On 26 May 2022, the Egyptian Competition Authority (ECA) issued a ground-breaking decision on the abuse of a market dominant position by an online food delivery platform. The ECA particularly implicated exclusivity agreements and tying business practices. The decision indicates the ECA’s increased focus on anti-competitive practices in Egypt.
The Decision of the Egyptian Competition Authority
In a decision publicised on the 26th of May 2022, the ECA prohibited the use of certain contract clauses used by the operator of an online food delivery platform (Operator). The ECA was established in 2005 by the Competition Law No. 3 of 2005 (Competition Law) and is inter alia empowered to prohibit the use of anti-competitive contractual clauses imposed by market-dominant enterprises and to declare such clauses null and void (Articles 4 and 8 of the Competition Law).
Previously, the ECA rarely exerted the respective powers under the Competition Law. The present decision thus testifies to an increased determination to combat anti-competitive practices and to protect consumers.
The ECA held that the Operator was prohibited from using any of the following contractual clauses in agreements with its partner restaurants:
- An exclusivity clause to prohibit a restaurant from partnering with other online food delivery platforms;
- Requiring a partner restaurant to also enlist on the Operator’s online platform for an additional fee (i.e., tying the use of the delivery service to the purchase of further services); and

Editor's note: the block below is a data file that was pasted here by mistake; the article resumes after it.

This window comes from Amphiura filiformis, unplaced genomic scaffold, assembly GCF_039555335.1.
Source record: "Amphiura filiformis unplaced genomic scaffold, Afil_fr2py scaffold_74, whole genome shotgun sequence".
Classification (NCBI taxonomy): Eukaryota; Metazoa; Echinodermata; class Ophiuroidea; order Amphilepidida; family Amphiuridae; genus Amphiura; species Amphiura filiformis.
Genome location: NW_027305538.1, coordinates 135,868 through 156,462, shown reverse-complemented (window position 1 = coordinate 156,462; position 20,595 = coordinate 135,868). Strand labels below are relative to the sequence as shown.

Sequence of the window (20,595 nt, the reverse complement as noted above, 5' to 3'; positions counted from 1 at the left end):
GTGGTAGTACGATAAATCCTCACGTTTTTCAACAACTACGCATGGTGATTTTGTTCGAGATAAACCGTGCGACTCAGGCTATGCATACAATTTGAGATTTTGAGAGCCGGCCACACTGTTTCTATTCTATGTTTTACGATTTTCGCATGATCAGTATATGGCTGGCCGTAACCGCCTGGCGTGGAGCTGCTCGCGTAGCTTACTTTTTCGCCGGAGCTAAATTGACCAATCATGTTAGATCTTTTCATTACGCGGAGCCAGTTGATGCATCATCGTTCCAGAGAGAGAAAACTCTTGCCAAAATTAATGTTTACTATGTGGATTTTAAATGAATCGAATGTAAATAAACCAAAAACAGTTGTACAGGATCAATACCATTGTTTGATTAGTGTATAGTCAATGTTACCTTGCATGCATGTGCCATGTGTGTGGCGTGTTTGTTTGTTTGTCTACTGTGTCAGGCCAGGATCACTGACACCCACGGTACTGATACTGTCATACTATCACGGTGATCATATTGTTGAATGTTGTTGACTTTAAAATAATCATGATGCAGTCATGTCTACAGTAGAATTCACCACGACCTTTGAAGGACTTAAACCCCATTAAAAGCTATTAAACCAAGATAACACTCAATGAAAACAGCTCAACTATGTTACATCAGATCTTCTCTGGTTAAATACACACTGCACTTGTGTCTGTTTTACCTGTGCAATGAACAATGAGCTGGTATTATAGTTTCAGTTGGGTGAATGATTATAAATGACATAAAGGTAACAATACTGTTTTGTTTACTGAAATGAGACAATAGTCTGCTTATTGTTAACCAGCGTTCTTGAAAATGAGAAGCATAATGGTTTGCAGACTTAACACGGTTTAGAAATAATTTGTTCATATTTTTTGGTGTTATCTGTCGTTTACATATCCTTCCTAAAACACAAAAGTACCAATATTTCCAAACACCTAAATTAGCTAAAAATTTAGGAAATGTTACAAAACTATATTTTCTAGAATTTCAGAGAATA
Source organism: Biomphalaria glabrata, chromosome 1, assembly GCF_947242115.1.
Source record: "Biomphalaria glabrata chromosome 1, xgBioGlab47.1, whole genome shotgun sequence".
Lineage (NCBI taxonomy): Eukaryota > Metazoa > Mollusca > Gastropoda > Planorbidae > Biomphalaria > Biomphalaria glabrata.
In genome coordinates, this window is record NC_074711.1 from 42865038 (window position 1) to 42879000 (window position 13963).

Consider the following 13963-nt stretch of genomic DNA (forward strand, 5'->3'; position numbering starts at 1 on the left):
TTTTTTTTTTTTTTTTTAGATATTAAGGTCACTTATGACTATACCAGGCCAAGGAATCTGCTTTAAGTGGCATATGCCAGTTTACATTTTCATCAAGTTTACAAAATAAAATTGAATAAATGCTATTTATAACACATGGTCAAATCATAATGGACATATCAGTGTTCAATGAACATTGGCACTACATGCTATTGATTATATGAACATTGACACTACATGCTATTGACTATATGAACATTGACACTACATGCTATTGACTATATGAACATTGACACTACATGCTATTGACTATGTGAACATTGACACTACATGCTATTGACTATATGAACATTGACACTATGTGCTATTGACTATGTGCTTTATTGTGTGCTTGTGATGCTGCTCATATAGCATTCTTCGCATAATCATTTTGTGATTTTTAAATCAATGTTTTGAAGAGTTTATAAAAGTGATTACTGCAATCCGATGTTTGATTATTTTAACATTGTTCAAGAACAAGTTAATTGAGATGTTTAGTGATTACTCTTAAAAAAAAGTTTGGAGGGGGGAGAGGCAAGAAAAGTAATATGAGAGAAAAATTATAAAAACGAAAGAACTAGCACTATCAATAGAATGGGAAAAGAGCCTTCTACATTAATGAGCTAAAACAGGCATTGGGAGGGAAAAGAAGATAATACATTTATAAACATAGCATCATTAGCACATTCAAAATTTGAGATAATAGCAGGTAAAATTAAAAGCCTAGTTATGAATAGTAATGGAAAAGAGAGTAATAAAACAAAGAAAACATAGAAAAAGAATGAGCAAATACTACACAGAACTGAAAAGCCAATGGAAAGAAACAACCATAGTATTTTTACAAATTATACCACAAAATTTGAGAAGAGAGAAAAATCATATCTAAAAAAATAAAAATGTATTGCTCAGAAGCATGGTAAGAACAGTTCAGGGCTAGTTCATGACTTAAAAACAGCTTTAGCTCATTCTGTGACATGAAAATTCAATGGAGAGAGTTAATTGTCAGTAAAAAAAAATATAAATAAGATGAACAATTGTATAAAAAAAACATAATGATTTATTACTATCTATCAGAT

- Requesting an alignment of prices offered on the Operator’s online platform with a restaurant’s own offering.
Reportedly, the ECA ordered the Operator to cease its use of the abovementioned contractual clauses. The Operator, in response, initiated a reconciliation which is ongoing.
The Abuse of a Market Dominant Position under the Egyptian Competition Law
The Competition Law generally prohibits anti-competitive practices. As commonly seen in international legislation, the Competition Law differentiates between horizontal and vertical constraints of competition. In addition, the scrutiny is stricter if an enterprise is considered to have a “dominant position” in a particular market.
Pursuant to Article 4 of the Competition Law and Article 7 of the Executive Regulation No. 1316 of 2005, an enterprise is considered to have a dominant position if it has a market share exceeding 25%, thus allowing a possibility for the enterprise to influence prices and/or the volume of supply in the market without facing effective competition.
Regarding the abovementioned Operator’s case, the ECA applied the following three rules from Article 8 of the Competition Law:
- Article 8 (a) which prohibits any clause that has the effect of restricting the manufacturing, production, or distribution of a product;
- Article 8 (d) which prohibits tying of business clauses; and
- Article 8 (i) which prohibits exclusivity clauses.
With this decision, the ECA has established a new precedent regarding vertical constraints of competition in Egypt. The respective principles will also be relevant for other vertical relationships, such as dealer or franchise agreements.
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